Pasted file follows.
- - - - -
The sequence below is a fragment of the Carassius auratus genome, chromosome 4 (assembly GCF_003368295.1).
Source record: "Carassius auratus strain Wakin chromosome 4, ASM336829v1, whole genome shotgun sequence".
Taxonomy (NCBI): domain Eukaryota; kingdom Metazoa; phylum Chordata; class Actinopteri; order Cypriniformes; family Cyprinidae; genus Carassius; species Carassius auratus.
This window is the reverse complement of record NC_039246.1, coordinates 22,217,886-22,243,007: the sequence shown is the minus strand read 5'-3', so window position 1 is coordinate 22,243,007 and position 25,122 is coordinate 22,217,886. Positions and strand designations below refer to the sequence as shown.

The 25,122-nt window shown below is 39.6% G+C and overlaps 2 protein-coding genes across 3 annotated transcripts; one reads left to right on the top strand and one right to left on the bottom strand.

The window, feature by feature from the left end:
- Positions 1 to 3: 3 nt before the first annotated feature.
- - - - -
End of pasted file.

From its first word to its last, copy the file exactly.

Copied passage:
The sequence below is a fragment of the Carassius auratus genome, chromosome 4 (assembly GCF_003368295.1).
Source record: "Carassius auratus strain Wakin chromosome 4, ASM336829v1, whole genome shotgun sequence".
Taxonomy (NCBI): domain Eukaryota; kingdom Metazoa; phylum Chordata; class Actinopteri; order Cypriniformes; family Cyprinidae; genus Carassius; species Carassius auratus.
This window is the reverse complement of record NC_039246.1, coordinates 22,217,886-22,243,007: the sequence shown is the minus strand read 5'-3', so window position 1 is coordinate 22,243,007 and position 25,122 is coordinate 22,217,886. Positions and strand designations below refer to the sequence as shown.

The 25,122-nt window shown below is 39.6% G+C and overlaps 2 protein-coding genes across 3 annotated transcripts; one reads left to right on the top strand and one right to left on the bottom strand.

The window, feature by feature from the left end:
- Positions 1 to 3: 3 nt before the first annotated feature.